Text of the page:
On a recent Sunday, I participated in the Lower Hudson Christmas Bird Count surveying Liberty State Park for the third year running.
While we did not find a skeleton this year, it was still an atypical day. We did not stumble across any crows, wrens, robins, or blackbirds. So, what did we see?
Well, we did see a dead mouse on a castle. And this…
We may have had to modify our tally after a closer view. They say to expect the unexpected, but who expects to find fake herons on their bird count?! Fake ducks I’m cluing into and fake owls are at least owls, but this is a whole new consideration when playing bird/not bird.
Everything seemed bathed in golden light for at least an hour following sunrise, but we could have used more birds. Some Golden-crowned Kinglets or very Common Goldeneyes would have made our eyes shine. Perhaps a glowing Ruby-crowned Kinglet or want-to-be gleaming Orange-crowned Warbler? We would have even settled for a Rusty Blackbird, or any blackbird really. Or any bird.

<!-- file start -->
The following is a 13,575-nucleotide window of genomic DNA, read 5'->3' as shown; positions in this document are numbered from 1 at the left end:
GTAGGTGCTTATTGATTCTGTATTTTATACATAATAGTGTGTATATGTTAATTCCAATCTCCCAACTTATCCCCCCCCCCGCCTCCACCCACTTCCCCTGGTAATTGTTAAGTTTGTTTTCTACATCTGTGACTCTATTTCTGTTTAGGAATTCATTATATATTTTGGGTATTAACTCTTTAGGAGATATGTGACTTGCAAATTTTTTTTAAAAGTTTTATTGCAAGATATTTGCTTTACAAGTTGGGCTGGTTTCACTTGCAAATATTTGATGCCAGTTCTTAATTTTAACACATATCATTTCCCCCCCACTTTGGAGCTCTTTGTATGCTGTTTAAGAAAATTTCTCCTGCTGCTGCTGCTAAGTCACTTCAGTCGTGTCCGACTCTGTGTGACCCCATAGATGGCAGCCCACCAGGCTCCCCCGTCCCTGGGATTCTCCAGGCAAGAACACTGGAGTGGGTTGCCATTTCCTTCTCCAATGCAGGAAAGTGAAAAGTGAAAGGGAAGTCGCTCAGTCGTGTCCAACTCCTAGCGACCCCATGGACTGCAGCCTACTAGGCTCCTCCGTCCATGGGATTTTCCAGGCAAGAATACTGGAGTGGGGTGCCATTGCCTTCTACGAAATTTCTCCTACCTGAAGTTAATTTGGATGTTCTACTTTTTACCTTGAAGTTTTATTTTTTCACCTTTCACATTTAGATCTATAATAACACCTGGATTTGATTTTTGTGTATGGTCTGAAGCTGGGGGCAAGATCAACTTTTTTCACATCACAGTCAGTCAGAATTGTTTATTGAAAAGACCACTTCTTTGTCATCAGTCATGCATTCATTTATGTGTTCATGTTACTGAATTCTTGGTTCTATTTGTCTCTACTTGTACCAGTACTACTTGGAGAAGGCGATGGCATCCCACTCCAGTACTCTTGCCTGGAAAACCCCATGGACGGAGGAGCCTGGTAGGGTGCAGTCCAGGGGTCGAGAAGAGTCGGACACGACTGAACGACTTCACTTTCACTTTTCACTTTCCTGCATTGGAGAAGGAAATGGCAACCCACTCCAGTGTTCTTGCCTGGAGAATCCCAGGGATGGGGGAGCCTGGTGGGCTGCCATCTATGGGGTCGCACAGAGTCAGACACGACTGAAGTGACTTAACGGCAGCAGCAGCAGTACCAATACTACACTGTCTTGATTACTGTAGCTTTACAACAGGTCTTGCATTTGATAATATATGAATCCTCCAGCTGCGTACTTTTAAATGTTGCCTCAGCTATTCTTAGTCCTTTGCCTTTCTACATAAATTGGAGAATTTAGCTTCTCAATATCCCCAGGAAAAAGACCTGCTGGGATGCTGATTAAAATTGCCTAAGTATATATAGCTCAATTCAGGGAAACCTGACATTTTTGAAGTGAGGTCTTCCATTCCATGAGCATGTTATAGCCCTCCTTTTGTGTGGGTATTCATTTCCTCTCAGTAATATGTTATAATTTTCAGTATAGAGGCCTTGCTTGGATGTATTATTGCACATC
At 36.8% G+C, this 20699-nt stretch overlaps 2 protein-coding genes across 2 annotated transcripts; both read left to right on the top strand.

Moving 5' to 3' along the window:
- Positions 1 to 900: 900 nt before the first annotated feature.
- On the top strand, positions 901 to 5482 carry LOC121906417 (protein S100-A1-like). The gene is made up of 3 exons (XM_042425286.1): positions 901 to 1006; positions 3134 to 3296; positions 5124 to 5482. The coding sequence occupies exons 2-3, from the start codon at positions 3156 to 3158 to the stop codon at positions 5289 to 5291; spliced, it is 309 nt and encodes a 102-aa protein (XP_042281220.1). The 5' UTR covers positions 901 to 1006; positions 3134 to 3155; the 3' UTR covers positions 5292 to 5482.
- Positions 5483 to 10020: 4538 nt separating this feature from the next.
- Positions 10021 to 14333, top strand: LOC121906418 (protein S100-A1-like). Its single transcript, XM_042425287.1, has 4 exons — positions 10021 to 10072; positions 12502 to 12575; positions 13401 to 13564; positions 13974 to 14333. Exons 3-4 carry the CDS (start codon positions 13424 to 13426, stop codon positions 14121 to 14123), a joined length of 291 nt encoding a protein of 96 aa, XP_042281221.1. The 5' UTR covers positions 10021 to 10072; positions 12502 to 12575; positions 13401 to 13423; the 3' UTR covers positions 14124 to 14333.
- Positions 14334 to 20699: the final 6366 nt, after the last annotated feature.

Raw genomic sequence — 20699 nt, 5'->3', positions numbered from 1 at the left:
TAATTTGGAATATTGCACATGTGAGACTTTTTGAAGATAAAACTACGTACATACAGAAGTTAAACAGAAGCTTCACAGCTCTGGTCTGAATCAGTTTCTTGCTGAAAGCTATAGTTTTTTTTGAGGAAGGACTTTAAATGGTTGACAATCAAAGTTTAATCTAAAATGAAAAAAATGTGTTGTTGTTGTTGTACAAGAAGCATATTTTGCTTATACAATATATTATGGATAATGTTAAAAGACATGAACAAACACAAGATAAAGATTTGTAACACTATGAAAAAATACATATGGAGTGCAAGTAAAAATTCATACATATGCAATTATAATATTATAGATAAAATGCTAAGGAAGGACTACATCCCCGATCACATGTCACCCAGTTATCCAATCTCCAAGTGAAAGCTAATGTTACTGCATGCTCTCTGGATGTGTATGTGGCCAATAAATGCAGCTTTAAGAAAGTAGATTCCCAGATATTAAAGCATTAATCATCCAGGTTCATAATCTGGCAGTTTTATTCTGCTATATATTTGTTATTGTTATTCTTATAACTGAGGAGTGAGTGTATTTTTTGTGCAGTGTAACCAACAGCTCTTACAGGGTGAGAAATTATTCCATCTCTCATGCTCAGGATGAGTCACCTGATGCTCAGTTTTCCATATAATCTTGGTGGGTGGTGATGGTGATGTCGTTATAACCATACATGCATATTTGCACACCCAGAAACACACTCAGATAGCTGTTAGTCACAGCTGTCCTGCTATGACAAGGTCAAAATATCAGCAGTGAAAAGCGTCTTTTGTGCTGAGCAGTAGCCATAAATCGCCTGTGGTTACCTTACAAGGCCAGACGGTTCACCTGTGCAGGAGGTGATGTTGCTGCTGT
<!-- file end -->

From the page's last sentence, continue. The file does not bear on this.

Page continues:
Baffled by Buffleheads without any Common or Hooded Mergansers we did one final pass for ducks around Liberte Point. We dipped on Wigeons over the course of the day, but were good with Gadwalls.
Having examined the shoreline and the open water. Failing on Great Cormorant, Long-tailed Ducks, and Loons, we headed inland to The Interior.
Then I tweeted this because it was true:
Every year I go into the interior and spend so much time gazing into every evergreen I find every poky stick, but never any owls. Clearly I need to spend more time looking.
The afternoon lighting was strong and it made for beautiful sightings of what little we did see. As we walked through, the silence seemed very apocalyptic. Other than the drumming from the downy and chittering of the chickadee…
So, for a day of birding with no crows, wrens, robins, or blackbirds, we got a total of 44 species. Record low, replacing 46 after Sandy when apparently things were Just Bad.Total number of individuals across all species: 1226. Roughly 33% lower than the previous low record.
So why were there so few birds? Who knows. A quick guess may be that it was linked to weather patterns. We had some cold weather earlier in the season, but the fifth warmest November in the state this year. We were in short-sleeve weather the week before. Then the temperature dropped, requiring winter gear for this outing, so perhaps the birds that might have lingered this far south had already headed out and birds that might have traveled down here, are hanging our further north? That’s my guess: it’s a bird void.